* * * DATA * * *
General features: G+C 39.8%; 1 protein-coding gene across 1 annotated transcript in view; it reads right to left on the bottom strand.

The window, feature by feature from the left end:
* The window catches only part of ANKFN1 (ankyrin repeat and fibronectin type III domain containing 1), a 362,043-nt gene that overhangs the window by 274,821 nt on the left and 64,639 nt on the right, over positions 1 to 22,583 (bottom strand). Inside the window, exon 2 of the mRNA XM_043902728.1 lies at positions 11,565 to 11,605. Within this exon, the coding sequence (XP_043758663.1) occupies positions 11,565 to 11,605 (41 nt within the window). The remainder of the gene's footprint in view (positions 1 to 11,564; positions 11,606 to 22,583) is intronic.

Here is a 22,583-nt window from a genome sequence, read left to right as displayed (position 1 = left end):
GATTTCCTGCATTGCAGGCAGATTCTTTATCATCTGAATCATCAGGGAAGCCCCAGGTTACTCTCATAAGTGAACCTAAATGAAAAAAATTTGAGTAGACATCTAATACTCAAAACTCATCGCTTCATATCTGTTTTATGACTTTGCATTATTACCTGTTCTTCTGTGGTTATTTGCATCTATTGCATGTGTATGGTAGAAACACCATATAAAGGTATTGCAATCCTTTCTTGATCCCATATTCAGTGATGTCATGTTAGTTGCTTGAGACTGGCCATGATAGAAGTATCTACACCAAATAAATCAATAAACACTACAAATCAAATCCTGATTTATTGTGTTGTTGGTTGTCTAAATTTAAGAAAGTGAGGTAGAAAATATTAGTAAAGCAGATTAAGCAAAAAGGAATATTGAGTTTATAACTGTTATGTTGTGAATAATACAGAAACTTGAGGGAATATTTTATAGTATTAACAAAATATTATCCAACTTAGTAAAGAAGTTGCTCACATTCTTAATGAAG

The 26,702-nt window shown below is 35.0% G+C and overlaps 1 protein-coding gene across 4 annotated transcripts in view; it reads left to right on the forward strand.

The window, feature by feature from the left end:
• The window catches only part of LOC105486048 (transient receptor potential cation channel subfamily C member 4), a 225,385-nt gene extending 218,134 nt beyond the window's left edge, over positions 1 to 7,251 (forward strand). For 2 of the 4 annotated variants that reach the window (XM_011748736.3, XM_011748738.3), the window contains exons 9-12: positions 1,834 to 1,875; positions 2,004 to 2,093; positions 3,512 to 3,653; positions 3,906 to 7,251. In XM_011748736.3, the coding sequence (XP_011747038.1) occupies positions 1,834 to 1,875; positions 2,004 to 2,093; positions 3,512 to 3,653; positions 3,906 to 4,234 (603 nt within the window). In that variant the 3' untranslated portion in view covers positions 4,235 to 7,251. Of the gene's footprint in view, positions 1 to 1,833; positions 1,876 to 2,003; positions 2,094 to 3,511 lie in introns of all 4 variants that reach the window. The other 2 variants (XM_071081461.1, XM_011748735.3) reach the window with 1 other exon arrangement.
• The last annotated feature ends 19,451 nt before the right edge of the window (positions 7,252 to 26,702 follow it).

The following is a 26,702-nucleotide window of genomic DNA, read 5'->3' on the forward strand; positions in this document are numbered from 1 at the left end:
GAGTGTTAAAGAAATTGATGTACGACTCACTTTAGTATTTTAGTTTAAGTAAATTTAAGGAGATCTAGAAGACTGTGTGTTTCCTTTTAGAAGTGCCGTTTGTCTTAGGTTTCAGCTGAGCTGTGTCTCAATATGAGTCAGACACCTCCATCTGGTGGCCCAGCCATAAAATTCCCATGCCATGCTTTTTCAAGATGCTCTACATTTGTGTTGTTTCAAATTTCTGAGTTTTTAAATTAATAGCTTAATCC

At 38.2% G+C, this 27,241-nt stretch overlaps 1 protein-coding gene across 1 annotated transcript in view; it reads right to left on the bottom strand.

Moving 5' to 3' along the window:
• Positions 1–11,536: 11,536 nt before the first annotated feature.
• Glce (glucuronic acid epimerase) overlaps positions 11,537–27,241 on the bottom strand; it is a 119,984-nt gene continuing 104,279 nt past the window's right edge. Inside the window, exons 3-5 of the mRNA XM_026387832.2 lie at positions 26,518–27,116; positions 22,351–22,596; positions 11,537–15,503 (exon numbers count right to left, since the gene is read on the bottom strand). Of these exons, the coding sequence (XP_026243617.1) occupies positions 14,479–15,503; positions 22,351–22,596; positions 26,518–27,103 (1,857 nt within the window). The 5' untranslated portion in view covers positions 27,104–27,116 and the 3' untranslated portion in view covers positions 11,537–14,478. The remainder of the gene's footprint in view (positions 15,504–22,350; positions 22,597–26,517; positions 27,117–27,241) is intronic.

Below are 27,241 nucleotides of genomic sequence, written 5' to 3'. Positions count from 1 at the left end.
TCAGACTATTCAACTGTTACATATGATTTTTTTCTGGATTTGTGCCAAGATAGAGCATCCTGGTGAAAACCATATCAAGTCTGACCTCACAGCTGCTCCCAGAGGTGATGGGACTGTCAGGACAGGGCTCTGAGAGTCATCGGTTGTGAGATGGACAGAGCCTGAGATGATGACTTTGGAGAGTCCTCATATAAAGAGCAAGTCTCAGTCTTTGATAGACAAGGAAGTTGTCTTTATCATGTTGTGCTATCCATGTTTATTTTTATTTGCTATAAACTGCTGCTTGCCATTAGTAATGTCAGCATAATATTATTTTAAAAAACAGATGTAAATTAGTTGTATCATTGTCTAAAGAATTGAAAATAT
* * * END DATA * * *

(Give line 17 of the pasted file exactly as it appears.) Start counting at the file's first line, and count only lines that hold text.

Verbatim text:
TCAGACTATTCAACTGTTACATATGATTTTTTTCTGGATTTGTGCCAAGATAGAGCATCCTGGTGAAAACCATATCAAGTCTGACCTCACAGCTGCTCCCAGAGGTGATGGGACTGTCAGGACAGGGCTCTGAGAGTCATCGGTTGTGAGATGGACAGAGCCTGAGATGATGACTTTGGAGAGTCCTCATATAAAGAGCAAGTCTCAGTCTTTGATAGACAAGGAAGTTGTCTTTATCATGTTGTGCTATCCATGTTTATTTTTATTTGCTATAAACTGCTGCTTGCCATTAGTAATGTCAGCATAATATTATTTTAAAAAACAGATGTAAATTAGTTGTATCATTGTCTAAAGAATTGAAAATAT